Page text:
Thursday, June 25, 2015
Researchers Use ‘Big Data’ Approach to Map the Relationships Between Human and Animal Diseases
EID2 database used to prevent and tackle disease outbreaks around the globe.
Thursday, July 17, 2014
TGAC at the Forefront of Next Generation Sequencing Capability
The Genome Analysis Centre adds two Illumina HiSeq 2500 machines to its platform suite.
Thursday, June 26, 2014
£12M for Synthetic Biology Facilities and Training
The UK Research Councils, led by the BBSRC, will award £10M to establish five centres for DNA synthesis across the UK to further develop the UK's research base in synthetic biology.
Monday, April 07, 2014
Scientists identify ‘long distance scanner’ for DNA damage
BBSRC-funded scientists at the University of Bristol have discovered that a mechanism for preventing mutation within important genes involves long distance scanning of DNA by a molecular motor protein.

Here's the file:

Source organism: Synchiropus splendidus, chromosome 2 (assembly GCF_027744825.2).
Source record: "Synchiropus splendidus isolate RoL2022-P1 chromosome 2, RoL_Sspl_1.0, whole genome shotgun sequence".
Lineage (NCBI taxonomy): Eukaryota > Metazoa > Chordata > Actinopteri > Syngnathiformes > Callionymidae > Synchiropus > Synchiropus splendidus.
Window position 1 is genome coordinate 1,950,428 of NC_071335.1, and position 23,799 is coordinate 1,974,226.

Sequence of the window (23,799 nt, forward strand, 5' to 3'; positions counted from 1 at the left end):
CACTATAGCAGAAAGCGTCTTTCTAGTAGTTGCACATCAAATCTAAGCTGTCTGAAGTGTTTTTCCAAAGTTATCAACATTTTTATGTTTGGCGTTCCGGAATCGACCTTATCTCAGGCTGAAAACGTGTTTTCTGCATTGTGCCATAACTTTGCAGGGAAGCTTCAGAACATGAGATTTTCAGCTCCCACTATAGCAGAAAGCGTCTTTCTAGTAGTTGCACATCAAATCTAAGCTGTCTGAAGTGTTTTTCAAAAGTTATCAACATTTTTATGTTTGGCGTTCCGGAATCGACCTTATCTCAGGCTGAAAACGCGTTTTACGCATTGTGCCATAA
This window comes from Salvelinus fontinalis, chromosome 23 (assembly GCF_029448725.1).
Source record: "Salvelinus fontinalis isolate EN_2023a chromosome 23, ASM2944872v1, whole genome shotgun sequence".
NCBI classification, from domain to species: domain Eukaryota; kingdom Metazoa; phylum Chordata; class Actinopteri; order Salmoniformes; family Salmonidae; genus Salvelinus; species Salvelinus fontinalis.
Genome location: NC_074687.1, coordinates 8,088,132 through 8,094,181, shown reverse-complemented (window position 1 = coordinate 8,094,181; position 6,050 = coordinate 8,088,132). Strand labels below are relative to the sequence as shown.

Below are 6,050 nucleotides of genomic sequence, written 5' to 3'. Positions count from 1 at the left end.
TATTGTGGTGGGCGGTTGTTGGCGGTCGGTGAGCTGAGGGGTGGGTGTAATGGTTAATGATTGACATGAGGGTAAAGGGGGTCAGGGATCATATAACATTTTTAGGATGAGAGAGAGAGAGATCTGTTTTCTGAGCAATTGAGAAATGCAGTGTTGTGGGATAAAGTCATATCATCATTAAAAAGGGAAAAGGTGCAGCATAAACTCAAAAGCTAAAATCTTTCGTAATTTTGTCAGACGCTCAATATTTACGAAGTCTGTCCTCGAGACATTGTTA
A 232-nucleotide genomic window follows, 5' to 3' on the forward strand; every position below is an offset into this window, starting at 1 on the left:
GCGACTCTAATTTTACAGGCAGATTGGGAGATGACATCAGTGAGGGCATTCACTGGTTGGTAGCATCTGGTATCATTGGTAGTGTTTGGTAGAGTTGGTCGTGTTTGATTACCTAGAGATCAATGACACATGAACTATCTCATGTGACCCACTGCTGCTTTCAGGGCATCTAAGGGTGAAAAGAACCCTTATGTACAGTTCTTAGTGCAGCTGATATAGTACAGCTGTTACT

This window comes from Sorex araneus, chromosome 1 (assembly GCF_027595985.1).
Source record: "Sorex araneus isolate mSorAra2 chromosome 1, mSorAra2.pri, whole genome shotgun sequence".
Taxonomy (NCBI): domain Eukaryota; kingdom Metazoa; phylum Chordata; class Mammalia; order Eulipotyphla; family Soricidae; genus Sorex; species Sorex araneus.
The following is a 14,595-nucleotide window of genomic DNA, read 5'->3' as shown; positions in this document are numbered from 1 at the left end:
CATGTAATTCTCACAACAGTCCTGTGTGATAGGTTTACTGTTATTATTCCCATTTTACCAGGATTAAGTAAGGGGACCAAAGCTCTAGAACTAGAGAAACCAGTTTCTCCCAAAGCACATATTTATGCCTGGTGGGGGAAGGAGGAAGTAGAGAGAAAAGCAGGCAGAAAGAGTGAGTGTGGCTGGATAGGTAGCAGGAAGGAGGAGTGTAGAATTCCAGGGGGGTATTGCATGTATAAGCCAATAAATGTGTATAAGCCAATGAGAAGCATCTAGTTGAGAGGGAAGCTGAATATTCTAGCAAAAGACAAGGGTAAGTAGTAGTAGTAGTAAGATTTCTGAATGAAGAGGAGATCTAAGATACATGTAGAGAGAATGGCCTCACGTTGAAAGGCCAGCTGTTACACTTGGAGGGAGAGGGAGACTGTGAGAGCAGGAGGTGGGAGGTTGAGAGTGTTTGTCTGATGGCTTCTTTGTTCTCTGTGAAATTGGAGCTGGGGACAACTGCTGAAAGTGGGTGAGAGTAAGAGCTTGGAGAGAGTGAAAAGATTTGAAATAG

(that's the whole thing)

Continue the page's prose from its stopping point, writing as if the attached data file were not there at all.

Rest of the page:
Wednesday, February 26, 2014
UK Establishes Three New Synthetic Biology Research Centres
Bristol, Nottingham and a Cambridge/Norwich partnership will be UK centres for synthetic biology.
Friday, January 31, 2014
New Chromosome Map Points the Way Through Campylobacter’s Genetic Controls
The Institute of Food Research has produced a new map of the Campylobacter genome, showing the points where all of this pathogenic bacteria's genes are turned on.
Wednesday, November 13, 2013
BBSRC Invests £10 M in Synthetic Biology
The investment has been allocated to the fund by the BBSRC in response to the 2012 Synthetic Biology Roadmap, which sets out plans to harness opportunities in this area.
Thursday, November 07, 2013
A Community Based Approach for Tackling the Post-Genomic Data Deluge
Correspondence highlights the benefits of a community approach to gathering data that can help improve our understanding of the functions of genes.